Aldrich Park After Dark

Nathan Duong | New University

As I made my way to the upper lawn of the ever-lovely Aldrich Park, the quickly descending evening dark made the growing glow in the distance seem even brighter. As the muted but chest-rumbling bass grew louder in the distance and flashes of colorful stage lights shot over the crest of the hill, I was suddenly distracted by what I can only assume what was the local jousting club or a small gathering of UC Irvine students who were venting their anger through stabbing each other with blunt and (hopefully) padded objects. After sharing this bizarre juxtaposition of simulated medieval shenanigans against a backdrop of pulsing music and flashing light and wondering if this was in fact, real life, I can now move on to actually covering the bass-dropping extravaganza that was Aldrich Park After Dark.

This past Wednesday night, the gracious ASUCI hosted the annual “Park After Dark” concert — headlined by L.A. Riots and Luke Christopher — as part of this year’s Welcome Week festivities. As I alluded to before, the transformative qualities of the concert stage were impressive. One hour we have the sunny slopes of Aldrich Park, the next we have a flashing, spinning, pounding party epicenter. (And what party is complete without your friendly security?)

The concert started at 7 p.m. as the local Electronic Dance Union opened for the few students scattered on the upper lawn. After munching on the delicious dishes of the Kogi food truck, which features Korean BBQ to-go, and checking out the undoubtedly awesome deals at the NewEgg.com booth, which was described by a representative as a mix between Amazon and Best Buy (with discount prices), concertgoers made their way to the front of the stage as things began to heat up, and the EDU dropped a few finely spun tunes before opening up the stage for the headliners.

Setting the stage for Luke Christopher was DJ Wreckineyez, who artfully dropped “Outta Your Mind” as an opener. There’s nothing like pounding out the intoxicating “Let’s fucking lose it” to get the people going. Well-played, skinny white sir.

Wreckineyez commonly sports a pair of oversized hipster-esque glasses (presumably to back up his clever play-on-words DJ moniker), but looks can be deceiving. This DJ packs plenty of swag and an affinity for intricate scratches and flawless blends, which he showed off quite well that Wednesday night. After gliding into “The Motto” and a few other hits, DJ Wreckineyez provided a bass-tastic musical backdrop for the rhymes of Luke Christopher, who finally entered the stage after much ado.

Christopher, a 19 year-old native of Los Angeles with that rising-star spark about him, connected with the audience right away. “Damn … you all look good as fuck,” was his opening line. Hook, line, and sinker. Luke Christopher breezed through his set, during which he layered his own clever rhymes and smooth crooning over an eclectic mash-up of crowd-pleasing samples. With killer stage presence, strong rapping chops and a great sound, Luke kept the crowd happy and fist-pumping.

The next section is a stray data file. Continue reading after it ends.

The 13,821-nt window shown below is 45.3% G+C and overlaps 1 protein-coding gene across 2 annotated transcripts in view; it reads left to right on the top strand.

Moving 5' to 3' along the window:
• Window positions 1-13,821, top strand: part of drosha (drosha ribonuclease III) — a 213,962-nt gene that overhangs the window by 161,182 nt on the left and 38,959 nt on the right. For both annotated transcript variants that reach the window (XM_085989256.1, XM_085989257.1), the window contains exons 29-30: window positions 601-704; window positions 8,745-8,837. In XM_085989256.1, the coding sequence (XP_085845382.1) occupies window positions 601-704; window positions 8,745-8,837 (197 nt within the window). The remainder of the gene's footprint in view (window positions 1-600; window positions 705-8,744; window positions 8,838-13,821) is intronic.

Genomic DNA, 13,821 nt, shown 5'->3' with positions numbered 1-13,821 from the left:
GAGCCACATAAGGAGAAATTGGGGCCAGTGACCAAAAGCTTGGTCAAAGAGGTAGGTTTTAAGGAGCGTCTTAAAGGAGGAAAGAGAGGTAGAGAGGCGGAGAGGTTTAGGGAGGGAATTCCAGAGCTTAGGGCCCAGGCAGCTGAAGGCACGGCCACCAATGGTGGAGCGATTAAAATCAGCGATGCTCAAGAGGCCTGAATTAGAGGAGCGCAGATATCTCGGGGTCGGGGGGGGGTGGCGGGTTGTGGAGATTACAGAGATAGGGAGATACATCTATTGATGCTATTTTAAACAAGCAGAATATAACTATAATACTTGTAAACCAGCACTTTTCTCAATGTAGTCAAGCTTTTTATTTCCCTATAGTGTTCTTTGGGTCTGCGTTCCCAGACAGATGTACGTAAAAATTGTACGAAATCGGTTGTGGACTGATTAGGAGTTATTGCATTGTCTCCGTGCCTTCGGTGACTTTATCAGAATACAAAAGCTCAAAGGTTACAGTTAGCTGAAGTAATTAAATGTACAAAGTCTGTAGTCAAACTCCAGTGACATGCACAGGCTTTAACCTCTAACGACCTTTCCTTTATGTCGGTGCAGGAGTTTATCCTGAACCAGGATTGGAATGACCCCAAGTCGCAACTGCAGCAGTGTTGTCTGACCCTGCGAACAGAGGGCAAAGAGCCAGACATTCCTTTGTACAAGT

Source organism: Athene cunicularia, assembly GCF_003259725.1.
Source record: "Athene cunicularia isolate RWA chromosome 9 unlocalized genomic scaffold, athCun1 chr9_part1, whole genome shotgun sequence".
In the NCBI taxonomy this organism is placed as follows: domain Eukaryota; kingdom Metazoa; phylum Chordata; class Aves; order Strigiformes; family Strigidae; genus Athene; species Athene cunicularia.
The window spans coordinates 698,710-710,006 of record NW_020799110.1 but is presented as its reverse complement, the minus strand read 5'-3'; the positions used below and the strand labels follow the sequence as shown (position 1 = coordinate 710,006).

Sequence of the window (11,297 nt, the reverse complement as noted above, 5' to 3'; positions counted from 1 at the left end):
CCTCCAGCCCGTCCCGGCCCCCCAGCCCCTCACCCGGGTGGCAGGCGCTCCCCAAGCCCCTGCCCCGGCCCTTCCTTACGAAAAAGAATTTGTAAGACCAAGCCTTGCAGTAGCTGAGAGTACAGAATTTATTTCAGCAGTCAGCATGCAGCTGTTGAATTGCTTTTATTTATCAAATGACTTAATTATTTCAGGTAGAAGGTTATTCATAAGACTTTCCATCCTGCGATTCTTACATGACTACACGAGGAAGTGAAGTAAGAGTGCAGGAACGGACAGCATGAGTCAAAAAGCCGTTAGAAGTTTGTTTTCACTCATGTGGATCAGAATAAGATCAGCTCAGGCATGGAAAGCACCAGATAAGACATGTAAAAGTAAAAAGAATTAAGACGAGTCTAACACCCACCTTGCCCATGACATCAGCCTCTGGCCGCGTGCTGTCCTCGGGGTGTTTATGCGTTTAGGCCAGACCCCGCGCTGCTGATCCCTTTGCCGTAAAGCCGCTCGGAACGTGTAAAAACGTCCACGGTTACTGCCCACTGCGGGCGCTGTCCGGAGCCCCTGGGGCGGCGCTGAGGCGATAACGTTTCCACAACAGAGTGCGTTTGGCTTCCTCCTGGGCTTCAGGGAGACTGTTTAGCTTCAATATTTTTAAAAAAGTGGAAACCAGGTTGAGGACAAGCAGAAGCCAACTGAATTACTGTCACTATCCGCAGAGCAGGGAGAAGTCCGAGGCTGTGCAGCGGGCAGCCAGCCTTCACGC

Mid-set, Christopher turned the stage over to Wreckineyez, who broke into a bit of turntable trickery, complete with bold scratches and turn-around tricks before kicking the focus back over to his young cohort (about whom he later tweeted, “Great times rockin’ at UC Irvine tonight, with @LukeChrisMuzic … Def a superstar in the making”).

Luke seems most well-known for his work with Asher Roth on “Roof Tops,” a catchy song with which he graced the ears of the audience. With a voice somewhere between Wiz Khalifa and Usher and that elusive mix of charm and swag, I found myself wishing this set was a bit longer.

Before long the stage was turned over to headliner, L.A. Riots. The group, which features creator Daniel Linton (and was named on the 15th anniversary of said infamous riots), boasts a blended sound of house, techno and drum-and-bass music.

At this point, the concert gave way to full EDM mode, complete with some more great drops and that unmistakable electronic-dance bounce. The light show reached full tilt with the arrival of L.A. Riots, with moments of sunglasses-required flashes of light, trip-tastic strobe interludes and a constant assuage of color wheels. A slow trickle of stage-smoke, which started at the concert’s beginning, had reached its full EDM fog glory at this point, producing a great backdrop for those brave souls who decided to crowd surf. (This ended badly more than once, but there were a few epic crowd surfers who successfully rode the wave of hands. Snaps to you!) The audience dug L.A. Riots, as was evidenced by the perpetual fist pumping and the en masse hopping during especially hot drops.

Finally, a few of UCI’s very own closed the show, when DJs Reckasette and TXTY from the EDU took the stage and dropped the bass until it was time to go home. After another dose of the EDM extravaganza, the EDU DJs dropped a nicely spun version of Semisonic’s “Closing Time” that was the perfect electronic-dance-period for the entertaining sentence that was Aldrich Park After Dark.